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Celebrate MLK Day with Community Service for Recovery and Resiliency

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Date: January 18, 2023
Category: Recovery

Earlier this week, we celebrated Dr. Martin Luther King. Jr.’s birthday which has become a “day of service to your community,” and in that spirit, we would like to share an urgent call to action.

In Dr. King’s “I Have A Dream” speech, he states, “I have a dream that my four little children will one day live in a nation where they will not be judged by the color of their skin but by the content of their character.” His “four little children” have now long been adults and we have yet to realize his dream. Too many of our nation’s youth and their family members – particularly those from marginalized and under-resourced communities – lack opportunities to pursue recovery and build resiliency.

SAMHSA’s recently-released findings from the 2021 National Survey on Drug Use and Health (NSDUH) revealed that Black, Hispanic, Latino, and Asian adults were less likely to receive mental health services than White and Multiracial adults. A recent study in JAMA Pediatrics of over 200,000 children revealed that pediatric emergency department (ED) visits have increased by eight percent annually in comparison to 1.5 percent for all medical causes. A separate study identified that pediatric ED pharmacological restraint use has increased by 370 percent, with Black patients being at most risk for these potentially deadly and traumatizing interventions. Still another just-released study in the journal Pediatrics, published by the American Academy of Pediatrics, found similar results that Black patients experienced far greater likelihood of pharmacological restraint use than others.

SAMHSA recognizes that restraint and seclusion use is a measure of services and systems failure, and is committed to reducing, and ultimately eliminating, the use of these recovery-inhibiting practices. There are proven alternatives to restraint use, and we must work to implement trauma-informed care – particularly with youth and families from marginalized and under-resourced communities.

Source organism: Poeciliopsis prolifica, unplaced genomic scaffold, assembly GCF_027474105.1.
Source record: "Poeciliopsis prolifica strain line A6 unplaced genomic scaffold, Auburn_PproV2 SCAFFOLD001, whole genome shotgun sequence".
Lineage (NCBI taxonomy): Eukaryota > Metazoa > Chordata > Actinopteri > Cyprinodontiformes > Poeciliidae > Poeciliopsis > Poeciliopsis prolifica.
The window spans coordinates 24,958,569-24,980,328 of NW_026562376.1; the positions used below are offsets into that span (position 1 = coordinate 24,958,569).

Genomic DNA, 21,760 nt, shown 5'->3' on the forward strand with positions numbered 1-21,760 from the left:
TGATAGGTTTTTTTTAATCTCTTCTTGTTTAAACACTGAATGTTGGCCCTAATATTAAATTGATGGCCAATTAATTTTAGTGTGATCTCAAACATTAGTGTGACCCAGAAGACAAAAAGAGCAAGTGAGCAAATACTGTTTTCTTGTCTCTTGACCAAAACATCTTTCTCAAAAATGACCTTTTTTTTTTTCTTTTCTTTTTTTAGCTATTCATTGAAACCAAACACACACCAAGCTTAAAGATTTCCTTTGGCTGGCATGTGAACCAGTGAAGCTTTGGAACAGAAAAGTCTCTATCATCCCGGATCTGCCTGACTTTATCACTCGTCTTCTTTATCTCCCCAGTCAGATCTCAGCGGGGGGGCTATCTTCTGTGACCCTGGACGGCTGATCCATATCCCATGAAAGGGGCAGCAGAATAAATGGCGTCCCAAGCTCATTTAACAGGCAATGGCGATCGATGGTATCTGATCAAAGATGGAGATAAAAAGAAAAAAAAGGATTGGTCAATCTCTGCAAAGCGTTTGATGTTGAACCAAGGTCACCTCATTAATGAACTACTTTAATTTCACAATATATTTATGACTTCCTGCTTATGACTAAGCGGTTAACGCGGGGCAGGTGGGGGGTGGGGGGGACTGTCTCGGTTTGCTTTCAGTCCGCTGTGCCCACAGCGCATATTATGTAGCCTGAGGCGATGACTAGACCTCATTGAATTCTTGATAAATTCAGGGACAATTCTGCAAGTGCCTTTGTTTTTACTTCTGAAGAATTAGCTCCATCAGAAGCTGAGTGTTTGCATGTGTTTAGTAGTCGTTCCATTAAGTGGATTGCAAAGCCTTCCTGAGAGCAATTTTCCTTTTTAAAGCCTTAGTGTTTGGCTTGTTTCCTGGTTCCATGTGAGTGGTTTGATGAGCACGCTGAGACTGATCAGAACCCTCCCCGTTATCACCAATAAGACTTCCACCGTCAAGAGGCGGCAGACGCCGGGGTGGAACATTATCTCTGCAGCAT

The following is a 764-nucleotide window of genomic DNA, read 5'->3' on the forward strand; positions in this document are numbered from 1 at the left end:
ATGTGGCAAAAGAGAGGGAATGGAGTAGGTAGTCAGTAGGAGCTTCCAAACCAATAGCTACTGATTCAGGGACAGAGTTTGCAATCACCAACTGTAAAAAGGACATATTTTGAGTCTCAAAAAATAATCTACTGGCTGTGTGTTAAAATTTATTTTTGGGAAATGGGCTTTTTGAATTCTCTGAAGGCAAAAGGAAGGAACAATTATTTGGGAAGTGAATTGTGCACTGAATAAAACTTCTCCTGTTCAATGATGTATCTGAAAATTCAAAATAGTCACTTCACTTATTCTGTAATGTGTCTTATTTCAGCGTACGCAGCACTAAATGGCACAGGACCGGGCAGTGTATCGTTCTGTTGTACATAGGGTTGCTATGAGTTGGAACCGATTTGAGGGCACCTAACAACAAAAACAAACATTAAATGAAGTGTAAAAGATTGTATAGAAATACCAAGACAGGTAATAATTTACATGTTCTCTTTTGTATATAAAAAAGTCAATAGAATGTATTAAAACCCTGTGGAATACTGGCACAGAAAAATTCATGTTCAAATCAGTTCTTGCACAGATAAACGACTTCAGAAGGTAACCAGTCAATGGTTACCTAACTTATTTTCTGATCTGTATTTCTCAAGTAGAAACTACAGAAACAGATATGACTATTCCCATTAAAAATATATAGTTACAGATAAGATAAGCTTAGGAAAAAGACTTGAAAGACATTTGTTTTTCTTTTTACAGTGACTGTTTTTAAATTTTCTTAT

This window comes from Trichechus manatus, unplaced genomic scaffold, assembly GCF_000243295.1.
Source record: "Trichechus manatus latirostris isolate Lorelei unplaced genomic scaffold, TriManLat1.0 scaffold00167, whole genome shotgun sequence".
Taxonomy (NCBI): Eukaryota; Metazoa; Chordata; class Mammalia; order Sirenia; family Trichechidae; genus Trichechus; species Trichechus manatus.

We also know that recovery is real, and we will continue working to expand services and supports so that all individuals, families and communities can have equal opportunity to pursue recovery. NSDUH showed that 72.2 percent (or 20.9 million) of adults who ever felt they had a substance use problem considered themselves to be in recovery along with 66.5 percent (or 38.8 million) of adults who felt they had a mental health issue. That’s a lot of people, but we still need to do better. We need to continue working to increase access to affordable and appropriate prevention, treatment, and recovery services and supports in communities across the country.

Martin Luther King, Jr. said, “Of all the forms of inequality, injustice in healthcare is the most shocking and inhumane.” In conjunction with this week’s recognition of Dr. King’s birthday and given that this urgent message remains just as relevant today as it was then, we would like to issue a “Call to Action!”:

  1. Engage in outreach in your community with local hospitals, emergency rooms, public health departments, and others to promote alternatives to the use of restraint and seclusion use.
  2. Help educate your community about the need for comprehensive and trauma-informed behavioral healthcare. Hold community education opportunities, focusing on recovery support approaches such as family respite, parent support providers, family education, alternatives to the use of restraints, and safe community housing.
  3. Engage with recovery organizations in your state and local areas to promote trauma-informed recovery based care – including in emergency and crisis care.
  4. Learn about the value and use of Naloxone as a life-saving approach and encourage harm reduction strategies.
  5. Recognize that for many under-resourced and marginalized communities, the opportunity for resilience and recovery from mental health and substance use conditions is too often a dream and far from a reality.

This week and every week thereafter, let’s remember Dr. King’s words: “Life’s most persistent and urgent question is, ‘What are you doing for others?’” We can each make a difference!!